Prognosis of patients with neuroendocrine tumor: a SEER database analysis

Cancer Manag Res. 2018 Nov 13:10:5629-5638. doi: 10.2147/CMAR.S174907. eCollection 2018.


Background: Neuroendocrine tumors (NETs) are a group of heterogeneous cancers arising from a variety of anatomic sites. Their incidence has increased in recent years. This study aimed to analyze the prognosis of NETs originating from different anatomic sites.

Methods: We identified 73,782 patients diagnosed with NETs from the Surveillance Epidemiology and Ends Results (SEER) database from 1973 to 2014. Clinical data were compared between patients with different primary tumor sites using the chi-squared test. Differences in survival among NET patients with different tumor sites were compared by Kaplan-Meier analysis. Cox proportional hazard models were performed to identify the prognostic factors of overall survival.

Results: In this cohort, the lung/bronchus was the most common site of NETs, accounting for 30.6%, followed by the small intestine (22.2%), rectum (16.2%), colon (13.4%), pancreas (10.8%), and stomach (6.8%). Totally, 73,782 patients were selected for this cohort from 1973 to 2014. The median survival duration was 41 months. The 1-, 3-, 5-, and 10-year overall survival rates for patients with NETs were 72.8%, 52.7%, 39.4%, and 18.1%, respectively. Patients with NETs located in the rectum had the best prognosis, followed by those with NETs in the small intestine (HR, 1.660, 95% CI, 1.579, 1.744), lung/bronchus (HR, 1.786, 95% CI, 1.703, 1.874), stomach (HR, 1.865, 95% CI, 1.755, 1.982), and colon (HR, 1.896, 95% CI, 1.799, 1.999). Patients with NETs in the pancreas had the highest risk of mortality (HR, 2.034, 95% CI, 1.925, 2.148).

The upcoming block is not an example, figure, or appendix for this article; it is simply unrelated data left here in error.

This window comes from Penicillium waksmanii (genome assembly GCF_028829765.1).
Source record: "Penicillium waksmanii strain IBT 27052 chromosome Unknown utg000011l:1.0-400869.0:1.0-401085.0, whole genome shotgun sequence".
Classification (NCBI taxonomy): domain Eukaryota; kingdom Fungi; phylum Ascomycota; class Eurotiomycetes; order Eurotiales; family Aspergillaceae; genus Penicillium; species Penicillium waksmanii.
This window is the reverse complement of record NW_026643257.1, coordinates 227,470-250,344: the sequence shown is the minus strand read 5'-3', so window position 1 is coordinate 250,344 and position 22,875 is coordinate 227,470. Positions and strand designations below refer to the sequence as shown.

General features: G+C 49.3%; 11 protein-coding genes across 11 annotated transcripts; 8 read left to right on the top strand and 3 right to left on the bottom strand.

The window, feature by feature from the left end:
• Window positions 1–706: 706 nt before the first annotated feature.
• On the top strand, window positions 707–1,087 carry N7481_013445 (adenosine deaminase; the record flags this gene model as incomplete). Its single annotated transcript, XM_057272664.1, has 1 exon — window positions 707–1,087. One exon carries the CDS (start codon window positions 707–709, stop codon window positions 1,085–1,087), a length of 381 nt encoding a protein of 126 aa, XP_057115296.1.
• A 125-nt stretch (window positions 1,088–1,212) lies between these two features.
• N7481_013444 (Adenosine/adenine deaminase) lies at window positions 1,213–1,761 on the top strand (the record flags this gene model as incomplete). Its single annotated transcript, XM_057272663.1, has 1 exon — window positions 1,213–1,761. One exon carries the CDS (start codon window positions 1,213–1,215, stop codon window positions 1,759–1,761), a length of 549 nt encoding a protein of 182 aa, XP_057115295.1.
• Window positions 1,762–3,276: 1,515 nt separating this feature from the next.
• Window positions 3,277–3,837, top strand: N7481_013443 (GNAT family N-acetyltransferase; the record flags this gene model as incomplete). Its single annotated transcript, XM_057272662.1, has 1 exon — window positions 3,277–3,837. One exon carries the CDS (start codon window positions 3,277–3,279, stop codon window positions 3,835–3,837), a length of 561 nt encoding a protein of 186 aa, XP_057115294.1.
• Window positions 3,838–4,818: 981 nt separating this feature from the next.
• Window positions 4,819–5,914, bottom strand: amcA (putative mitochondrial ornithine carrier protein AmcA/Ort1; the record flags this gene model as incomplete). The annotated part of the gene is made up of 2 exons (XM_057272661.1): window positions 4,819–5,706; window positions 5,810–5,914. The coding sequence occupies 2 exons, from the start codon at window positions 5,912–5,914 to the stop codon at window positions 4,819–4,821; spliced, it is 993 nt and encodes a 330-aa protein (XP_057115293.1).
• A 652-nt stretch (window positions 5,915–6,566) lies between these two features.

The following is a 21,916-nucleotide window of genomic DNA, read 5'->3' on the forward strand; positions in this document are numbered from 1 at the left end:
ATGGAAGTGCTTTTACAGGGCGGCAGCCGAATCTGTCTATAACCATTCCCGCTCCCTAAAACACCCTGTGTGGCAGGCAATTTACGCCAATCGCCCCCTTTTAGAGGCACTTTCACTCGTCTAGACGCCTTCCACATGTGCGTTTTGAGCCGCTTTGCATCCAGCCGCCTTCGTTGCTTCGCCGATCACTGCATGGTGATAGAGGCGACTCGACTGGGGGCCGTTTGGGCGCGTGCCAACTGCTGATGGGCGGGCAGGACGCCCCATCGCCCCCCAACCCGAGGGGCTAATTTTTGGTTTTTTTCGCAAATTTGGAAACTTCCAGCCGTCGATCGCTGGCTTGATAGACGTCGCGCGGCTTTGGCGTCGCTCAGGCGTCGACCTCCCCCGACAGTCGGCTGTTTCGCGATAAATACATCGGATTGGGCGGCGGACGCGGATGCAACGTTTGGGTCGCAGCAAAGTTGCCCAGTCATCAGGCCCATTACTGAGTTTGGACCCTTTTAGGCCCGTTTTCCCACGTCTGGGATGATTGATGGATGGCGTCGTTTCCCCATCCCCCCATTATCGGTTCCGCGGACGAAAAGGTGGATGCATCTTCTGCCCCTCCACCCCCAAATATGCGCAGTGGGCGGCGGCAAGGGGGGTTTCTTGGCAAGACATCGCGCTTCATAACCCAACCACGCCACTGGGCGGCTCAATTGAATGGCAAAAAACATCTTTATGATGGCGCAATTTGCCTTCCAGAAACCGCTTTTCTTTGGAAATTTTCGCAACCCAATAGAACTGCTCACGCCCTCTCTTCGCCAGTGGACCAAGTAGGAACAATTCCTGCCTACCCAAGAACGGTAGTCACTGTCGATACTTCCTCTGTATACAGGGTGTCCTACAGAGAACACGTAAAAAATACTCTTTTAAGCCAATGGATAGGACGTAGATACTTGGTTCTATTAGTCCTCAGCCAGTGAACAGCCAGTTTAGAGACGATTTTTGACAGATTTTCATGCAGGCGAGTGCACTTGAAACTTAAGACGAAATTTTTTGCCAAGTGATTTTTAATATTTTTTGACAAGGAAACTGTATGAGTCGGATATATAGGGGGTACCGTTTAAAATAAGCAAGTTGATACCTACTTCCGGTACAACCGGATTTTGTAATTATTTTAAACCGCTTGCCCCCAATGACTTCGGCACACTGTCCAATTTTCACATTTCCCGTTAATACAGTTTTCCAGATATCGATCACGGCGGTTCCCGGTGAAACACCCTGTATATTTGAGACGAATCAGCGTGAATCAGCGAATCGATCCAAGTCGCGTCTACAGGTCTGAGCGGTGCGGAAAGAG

Conclusion: Significant differences in survival were found among various primary tumor sites. NETs in the rectum had the best prognosis, while those in the pancreas had the worst. Primary tumor sites might be one of the most useful outcome predictors in patients with NETs.

Keywords: SEER program; neuroendocrine tumor; primary tumor sites; survival analysis.